At the outset, we note that the acceptance of Rule 104(b) has been considerably less than universal.... One leading treatise considers proof of preliminary questions of fact as "one of the most complex, as well as most common, of evidentiary concepts.'' It suggests that " 'laying a foundation' for the admissibility of evidence ... is easier to do if you do not think too much about what you are doing. Thus, Rule 104 may be a provision that is best ignored.'' 21 Wright & Graham, Federal Practice and Procedure §5052 at 248 (1977). Another legal pundit, after a lengthy discussion highly critical of the conditional relevancy doctrine, concludes that Rule 104(b) is "an obstacle course for judge and jury alike.'' He declares that it is "based on incorrect analysis; it confuses the issues, invites errors, and should be repealed.'' Ball, The Myth of Conditional Relevancy, 1977 Ariz. St. L.J. 295, 325. Professor Ball argues that there is "no need to create a special rule to serve as a rescue apparatus to save the law of evidence from ... mythical dangers.'' Id. at 310. The greater danger, he asserts, is that "once codifiers embark on this false trail, they will find a problem of 'conditional relevancy' behind every tree and will employ their rescue apparatus in a way which will confuse the jury and muddle the administration of the evidence rules far more than letting matters alone would have done.'' Id. at 310-11.
We are not prepared to embrace the doctrine of conditional relevancy as it is set forth in the rule. Indeed, we question how clearly the demarcation between the respective roles of judge and jury would be delineated under the rule. Professors Wright and Graham summarize commentary regarding the viability of Rule 104(b): "In short, about the only good thing that commentators have found in jury determination of preliminary questions is that it is likely to amount to a de facto repeal of the rules of evidence.'' 21 Wright & Graham, Federal Practice and Procedure §5052 at 249 (1977).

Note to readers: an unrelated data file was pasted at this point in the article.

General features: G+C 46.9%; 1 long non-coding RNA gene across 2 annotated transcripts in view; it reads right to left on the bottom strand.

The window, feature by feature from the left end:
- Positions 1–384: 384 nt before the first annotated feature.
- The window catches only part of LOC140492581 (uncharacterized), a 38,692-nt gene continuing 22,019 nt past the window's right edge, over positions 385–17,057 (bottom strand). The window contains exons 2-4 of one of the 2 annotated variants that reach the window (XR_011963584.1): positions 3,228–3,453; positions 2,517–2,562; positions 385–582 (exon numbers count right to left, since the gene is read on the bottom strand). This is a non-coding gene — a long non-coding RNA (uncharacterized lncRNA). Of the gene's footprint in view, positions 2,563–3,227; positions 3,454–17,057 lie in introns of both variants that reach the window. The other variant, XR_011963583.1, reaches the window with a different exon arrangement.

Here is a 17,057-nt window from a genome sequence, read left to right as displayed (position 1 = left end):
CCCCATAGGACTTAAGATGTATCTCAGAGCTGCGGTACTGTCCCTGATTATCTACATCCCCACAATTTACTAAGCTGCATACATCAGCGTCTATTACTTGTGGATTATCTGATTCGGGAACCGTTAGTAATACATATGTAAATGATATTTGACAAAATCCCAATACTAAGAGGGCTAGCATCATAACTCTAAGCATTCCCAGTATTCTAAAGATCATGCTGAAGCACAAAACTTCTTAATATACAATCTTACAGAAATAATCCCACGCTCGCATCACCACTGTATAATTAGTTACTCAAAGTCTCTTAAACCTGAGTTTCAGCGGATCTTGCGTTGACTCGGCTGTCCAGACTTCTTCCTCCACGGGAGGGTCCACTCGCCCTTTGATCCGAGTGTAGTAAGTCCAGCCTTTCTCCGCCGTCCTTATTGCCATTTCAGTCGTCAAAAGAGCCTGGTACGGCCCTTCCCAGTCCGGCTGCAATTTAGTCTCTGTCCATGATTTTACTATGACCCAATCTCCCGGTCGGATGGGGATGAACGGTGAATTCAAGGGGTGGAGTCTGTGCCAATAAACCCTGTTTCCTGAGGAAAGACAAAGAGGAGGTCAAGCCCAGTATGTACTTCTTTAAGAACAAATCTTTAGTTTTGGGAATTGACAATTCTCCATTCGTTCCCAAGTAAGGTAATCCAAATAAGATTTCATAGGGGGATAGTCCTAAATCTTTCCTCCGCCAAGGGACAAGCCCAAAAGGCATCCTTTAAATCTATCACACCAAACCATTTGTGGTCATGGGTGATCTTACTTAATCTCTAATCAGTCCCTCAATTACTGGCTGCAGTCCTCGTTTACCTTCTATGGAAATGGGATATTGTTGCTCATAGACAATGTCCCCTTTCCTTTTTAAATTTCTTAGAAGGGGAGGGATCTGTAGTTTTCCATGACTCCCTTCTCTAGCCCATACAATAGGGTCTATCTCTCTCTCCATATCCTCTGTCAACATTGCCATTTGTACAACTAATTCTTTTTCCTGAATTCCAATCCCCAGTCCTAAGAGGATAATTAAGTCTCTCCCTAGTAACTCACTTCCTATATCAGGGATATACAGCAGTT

We have not as yet adopted the Federal Rules in this jurisdiction. Instead, we prefer to rely upon our vintage rule that the trial justice must exercise discretion regarding the admissibility of evidence when there has been an objection of irrelevancy. A ruling made under these circumstances would not be reversible error unless the trial justice abused his discretion to the prejudice of the objecting party. On review of the record, we do not find that he abused his discretion....
Accordingly, we hold that the trial justice did not commit reversible error in excluding the testimony on the issues of defective design and causation because, as a matter of discretion, he concluded that the condition of the brake when examined by the Romanos' expert in 1973 was not substantially the same as it had been on September 9, 1971, the day Rayna was injured. Here, Mandell was prepared to testify that the 1971 malfunction was due to a lack of oil and the presence of dust in the brake's chamber. However, having in mind that there was no evidence in regard to the temperature in the area where the bicycle was stored during the twenty-month hiatus between Costerus's forty descents and Mandell's inspection, the trial justice was obviously dubious about how much of the dirt found by Mandell came about as a result of Costerus's experiments, and he was also unsure that the oil level in the brake chamber was the same in 1973 as it had been on the evening when the bicycle plunged down Bellevue Drive.